Expense Monitoring Is The 1st Step
There’s no way around it – how much money we can spend and save each month is a simple function of our income and expenses. Unless you plan on moonlighting at an emergency clinic or driving for Uber in your spare time, you probably have little control over your income. Sure, you can always see a few more cases or squeeze in an extra surgery, but how much extra income can you really generate? Since you cannot exert much control over your income, you need to understand and control expenses.
Are budgets necessary?
Experts agree that a budget is essential first step in understanding and controlling finances. A budget ensures that you save for retirement and a rainy day, cover all your monthly bills, spend only what you have allotted toward any expense category and can sleep well at night – and yet only 4 out of 10 American’s use any sort of a budget. Why? Because it’s not easy! Let face it – if it were easy, everyone would be doing it! Probably the biggest obstacle that most of us face is knowing where to even begin. The second thing that throws people off track is when budget busting expenses come up, like when the refrigerator gives up the ghost. A few of these unexpected expenses and people throw up their hands. But it doesn’t have to be quite so difficult. First of all, its 2019 – there are apps and web pages that help make the process easier. I cannot imagine how difficult the process must have been 20 years ago! More importantly, the whole process can divided into two easier to digest steps: Monitor spending and budget development. Today let’s focus on the key element in developing a budget: expense monitoring.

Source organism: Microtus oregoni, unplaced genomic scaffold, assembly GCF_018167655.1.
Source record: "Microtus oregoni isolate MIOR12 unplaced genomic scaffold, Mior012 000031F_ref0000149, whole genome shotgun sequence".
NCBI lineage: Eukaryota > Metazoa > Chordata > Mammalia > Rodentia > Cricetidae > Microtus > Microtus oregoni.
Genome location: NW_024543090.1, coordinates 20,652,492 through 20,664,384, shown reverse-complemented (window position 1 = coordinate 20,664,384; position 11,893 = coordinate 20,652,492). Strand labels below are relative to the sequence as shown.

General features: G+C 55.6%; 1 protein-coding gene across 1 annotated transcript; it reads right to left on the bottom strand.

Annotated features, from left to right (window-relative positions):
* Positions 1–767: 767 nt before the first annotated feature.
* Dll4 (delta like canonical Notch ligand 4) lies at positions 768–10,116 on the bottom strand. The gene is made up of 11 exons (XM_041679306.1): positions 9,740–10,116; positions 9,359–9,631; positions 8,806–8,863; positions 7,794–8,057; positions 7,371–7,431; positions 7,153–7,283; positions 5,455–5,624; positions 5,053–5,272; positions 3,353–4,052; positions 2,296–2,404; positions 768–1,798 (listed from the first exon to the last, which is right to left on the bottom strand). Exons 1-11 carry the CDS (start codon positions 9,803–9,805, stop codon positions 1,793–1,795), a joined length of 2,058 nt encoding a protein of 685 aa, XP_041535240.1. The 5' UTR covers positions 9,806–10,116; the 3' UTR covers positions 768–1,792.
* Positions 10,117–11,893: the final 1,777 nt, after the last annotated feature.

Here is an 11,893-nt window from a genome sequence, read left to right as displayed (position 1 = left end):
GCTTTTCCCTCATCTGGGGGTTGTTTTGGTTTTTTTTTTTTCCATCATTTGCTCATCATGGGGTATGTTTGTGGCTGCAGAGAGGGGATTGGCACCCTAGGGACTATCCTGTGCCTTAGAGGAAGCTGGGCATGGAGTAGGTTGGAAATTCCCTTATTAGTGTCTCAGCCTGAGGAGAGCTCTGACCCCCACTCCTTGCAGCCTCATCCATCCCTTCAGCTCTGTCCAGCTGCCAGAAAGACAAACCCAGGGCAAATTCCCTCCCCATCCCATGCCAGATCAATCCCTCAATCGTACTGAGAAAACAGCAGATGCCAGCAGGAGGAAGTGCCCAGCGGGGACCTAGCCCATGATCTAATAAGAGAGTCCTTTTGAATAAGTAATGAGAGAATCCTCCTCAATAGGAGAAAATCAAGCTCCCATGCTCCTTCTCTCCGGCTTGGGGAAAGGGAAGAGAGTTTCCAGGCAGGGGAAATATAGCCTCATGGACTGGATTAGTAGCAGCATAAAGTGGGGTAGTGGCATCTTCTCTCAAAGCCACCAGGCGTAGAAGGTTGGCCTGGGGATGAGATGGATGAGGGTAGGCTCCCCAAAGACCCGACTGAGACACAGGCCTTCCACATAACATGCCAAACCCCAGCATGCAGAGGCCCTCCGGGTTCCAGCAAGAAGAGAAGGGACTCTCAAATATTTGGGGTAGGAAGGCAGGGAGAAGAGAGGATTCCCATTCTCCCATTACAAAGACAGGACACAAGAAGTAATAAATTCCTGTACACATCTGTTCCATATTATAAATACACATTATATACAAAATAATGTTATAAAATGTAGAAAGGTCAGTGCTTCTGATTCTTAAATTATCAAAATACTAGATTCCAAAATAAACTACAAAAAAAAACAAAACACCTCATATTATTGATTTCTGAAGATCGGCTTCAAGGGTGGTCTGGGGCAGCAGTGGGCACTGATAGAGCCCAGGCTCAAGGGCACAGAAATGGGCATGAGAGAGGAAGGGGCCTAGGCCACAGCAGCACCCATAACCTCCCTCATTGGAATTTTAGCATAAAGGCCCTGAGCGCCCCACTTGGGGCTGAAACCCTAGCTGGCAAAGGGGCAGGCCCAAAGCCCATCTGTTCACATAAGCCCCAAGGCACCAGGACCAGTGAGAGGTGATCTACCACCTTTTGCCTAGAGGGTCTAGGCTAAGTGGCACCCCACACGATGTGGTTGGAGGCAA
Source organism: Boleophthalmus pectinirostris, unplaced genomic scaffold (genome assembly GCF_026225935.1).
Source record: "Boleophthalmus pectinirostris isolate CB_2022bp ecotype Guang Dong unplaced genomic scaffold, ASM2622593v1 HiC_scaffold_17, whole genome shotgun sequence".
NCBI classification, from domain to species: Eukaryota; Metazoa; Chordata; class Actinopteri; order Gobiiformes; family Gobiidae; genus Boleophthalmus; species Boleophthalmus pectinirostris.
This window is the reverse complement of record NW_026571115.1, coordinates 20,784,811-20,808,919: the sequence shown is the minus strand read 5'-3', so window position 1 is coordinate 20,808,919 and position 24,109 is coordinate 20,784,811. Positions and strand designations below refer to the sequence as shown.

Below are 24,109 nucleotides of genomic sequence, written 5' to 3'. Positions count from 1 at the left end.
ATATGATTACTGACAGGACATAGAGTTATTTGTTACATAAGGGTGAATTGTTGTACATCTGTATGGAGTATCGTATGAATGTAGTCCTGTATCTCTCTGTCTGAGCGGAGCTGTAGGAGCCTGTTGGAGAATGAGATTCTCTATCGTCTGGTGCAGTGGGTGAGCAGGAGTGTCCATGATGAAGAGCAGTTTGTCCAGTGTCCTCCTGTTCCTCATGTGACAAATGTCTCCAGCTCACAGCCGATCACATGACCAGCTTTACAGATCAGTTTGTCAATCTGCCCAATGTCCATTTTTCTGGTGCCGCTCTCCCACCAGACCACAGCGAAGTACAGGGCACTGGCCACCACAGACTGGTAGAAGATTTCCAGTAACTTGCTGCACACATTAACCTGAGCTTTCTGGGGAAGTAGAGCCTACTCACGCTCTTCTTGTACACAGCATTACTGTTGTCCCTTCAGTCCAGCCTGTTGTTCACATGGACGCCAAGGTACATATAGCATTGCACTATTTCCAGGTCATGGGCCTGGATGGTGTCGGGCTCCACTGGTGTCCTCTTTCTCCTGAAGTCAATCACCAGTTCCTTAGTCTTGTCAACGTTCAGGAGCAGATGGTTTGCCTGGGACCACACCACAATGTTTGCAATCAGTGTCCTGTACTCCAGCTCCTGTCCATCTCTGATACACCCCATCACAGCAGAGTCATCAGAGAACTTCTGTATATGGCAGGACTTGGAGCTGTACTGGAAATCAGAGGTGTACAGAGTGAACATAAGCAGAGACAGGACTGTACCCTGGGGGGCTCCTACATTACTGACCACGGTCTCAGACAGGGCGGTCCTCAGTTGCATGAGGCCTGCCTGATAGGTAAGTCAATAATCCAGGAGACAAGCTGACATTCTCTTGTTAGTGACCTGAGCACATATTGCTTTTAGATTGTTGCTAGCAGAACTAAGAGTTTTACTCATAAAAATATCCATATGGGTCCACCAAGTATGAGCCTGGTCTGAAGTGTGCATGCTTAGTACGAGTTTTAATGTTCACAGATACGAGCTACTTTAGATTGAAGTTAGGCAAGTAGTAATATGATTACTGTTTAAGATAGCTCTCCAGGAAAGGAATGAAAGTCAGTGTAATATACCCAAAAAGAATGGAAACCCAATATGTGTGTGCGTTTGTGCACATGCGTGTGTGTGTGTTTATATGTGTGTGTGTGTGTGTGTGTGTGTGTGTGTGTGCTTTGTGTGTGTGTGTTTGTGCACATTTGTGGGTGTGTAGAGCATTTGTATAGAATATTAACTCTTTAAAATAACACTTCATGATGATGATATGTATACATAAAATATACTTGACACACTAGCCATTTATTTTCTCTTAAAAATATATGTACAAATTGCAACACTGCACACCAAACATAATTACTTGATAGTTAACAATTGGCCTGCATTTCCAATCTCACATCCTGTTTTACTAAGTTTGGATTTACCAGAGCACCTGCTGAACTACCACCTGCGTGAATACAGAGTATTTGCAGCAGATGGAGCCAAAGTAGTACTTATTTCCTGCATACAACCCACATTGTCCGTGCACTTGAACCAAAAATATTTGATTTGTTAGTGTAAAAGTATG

How do I start monitoring expenses?
Monitoring expenses for a period of time is an important first step because it because it allows us to see where our money is going. This should be judgement free. Lets say you spend $300 a month on clothes, it’s not right or wrong – but maybe after seeing this you would decide to spend $100 a month on clothes and save the rest. Maybe you would decide to stop buying groceries spend more on clothes! The point is, that until you know where your money is going, you won’t be able to make these types of decisions. The easiest way to start monitoring spending is to use any one of a number of Apps. You Need a Budget (YNAB), Mvelopes., Mint, Money Dance and Personal Capital, PocketGuard, and Albert are all popular budgeting apps, each with its own strengths and weaknesses. Although I plan on testing “Albert” in the near future (and will post a report), currently I use Mint. I use it partially because its free and partially because it’s been around long enough that I feel like Intuit – the parent company – can be trusted with my data. It’s also a very mature well developed product meaning it does what you need. It frequently wins “editor’s choice” in reviews of budgeting software. Its available in a web version – which I feel is easier to use – as well as a smart phone app which is handy for spot checking. Once you set up an account you’ll be asked to link you checking and credit cards. And then here comes the easy part – for the next few months just spend money like you normally do! After a few days the software will begin to generate easy to interpret reports like this one:
Hovering over a catagory will reveal the total dollar amount and the number of transactions. You can also inspect the individual transactions.
One word of caution. When you first start using any of these programs they will do their best to categorize your spending, but they don’t always get it right. For example, I Venmo my kids their allowance. At the end of the first month Mint categorized all Vnemo payments as “dental expenses.” Apparently it was a bad month for my teeth! Likewise my Walmart groceries came up as “clothes.” The software does learn and after correcting some entries you will get mostly reliable spending tacking.
Really, that’s about it. Just spend money for a few months – who isn’t particularly good at that – and see where it’s all going. Until you have this information, making a reasonable budget will be really tough.